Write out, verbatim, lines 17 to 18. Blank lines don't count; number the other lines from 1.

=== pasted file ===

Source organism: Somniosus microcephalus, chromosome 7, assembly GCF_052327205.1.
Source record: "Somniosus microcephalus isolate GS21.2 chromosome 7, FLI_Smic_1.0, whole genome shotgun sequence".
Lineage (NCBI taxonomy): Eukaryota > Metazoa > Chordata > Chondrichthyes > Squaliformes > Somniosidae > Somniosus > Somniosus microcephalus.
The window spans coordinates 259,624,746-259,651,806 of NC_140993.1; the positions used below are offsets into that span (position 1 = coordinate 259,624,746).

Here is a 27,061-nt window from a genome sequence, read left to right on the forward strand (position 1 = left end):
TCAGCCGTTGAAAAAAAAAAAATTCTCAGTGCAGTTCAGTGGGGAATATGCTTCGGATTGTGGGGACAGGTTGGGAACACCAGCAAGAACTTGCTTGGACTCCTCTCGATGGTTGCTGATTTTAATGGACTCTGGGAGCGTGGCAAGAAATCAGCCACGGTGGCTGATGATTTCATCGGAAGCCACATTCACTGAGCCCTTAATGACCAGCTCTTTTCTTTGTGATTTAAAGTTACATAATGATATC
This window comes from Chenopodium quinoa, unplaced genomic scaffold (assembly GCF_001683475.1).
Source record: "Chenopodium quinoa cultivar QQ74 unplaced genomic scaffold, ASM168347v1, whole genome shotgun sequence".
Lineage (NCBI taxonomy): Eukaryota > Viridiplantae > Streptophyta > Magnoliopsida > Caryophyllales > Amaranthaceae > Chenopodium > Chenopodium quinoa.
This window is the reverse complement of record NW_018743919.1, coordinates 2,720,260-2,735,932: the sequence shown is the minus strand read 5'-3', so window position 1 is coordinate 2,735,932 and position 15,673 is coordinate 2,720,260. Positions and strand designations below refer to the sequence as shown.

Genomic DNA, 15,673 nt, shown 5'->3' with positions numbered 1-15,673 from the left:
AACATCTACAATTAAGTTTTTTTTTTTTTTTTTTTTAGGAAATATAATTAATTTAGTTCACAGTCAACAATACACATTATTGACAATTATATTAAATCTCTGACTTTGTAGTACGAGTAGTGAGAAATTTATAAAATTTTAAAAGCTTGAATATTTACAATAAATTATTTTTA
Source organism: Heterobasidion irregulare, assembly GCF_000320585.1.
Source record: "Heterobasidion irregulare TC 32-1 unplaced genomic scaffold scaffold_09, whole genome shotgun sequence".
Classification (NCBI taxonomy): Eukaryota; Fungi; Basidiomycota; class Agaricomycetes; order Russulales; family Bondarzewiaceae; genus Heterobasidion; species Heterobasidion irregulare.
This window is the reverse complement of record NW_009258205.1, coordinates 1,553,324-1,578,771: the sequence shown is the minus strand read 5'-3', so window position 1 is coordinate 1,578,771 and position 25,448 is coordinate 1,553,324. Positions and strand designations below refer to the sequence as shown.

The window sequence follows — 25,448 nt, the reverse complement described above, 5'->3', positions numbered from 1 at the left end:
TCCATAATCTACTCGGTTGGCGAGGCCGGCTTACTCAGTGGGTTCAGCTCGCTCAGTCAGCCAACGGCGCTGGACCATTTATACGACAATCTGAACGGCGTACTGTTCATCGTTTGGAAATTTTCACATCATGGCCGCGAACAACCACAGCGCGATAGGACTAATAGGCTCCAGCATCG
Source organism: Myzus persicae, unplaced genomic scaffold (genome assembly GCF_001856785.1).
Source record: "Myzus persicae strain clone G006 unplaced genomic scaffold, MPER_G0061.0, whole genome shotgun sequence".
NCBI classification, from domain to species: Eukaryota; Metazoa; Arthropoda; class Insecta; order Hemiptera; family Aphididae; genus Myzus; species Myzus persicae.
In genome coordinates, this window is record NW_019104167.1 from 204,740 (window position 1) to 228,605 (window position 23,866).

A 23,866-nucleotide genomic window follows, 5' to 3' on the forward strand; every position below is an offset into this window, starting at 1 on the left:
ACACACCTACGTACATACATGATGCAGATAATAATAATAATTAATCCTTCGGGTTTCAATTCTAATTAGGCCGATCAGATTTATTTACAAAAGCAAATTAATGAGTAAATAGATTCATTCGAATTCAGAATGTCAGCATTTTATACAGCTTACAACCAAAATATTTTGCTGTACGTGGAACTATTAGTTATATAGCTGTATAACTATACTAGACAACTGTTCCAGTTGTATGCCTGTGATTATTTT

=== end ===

The window sequence follows — 25,448 nt, the reverse complement described above, 5'->3', positions numbered from 1 at the left end:
TCCATAATCTACTCGGTTGGCGAGGCCGGCTTACTCAGTGGGTTCAGCTCGCTCAGTCAGCCAACGGCGCTGGACCATTTATACGACAATCTGAACGGCGTACTGTTCATCGTTTGGAAATTTTCACATCATGGCCGCGAACAACCACAGCGCGATAGGACTAATAGGCTCCAGCATCG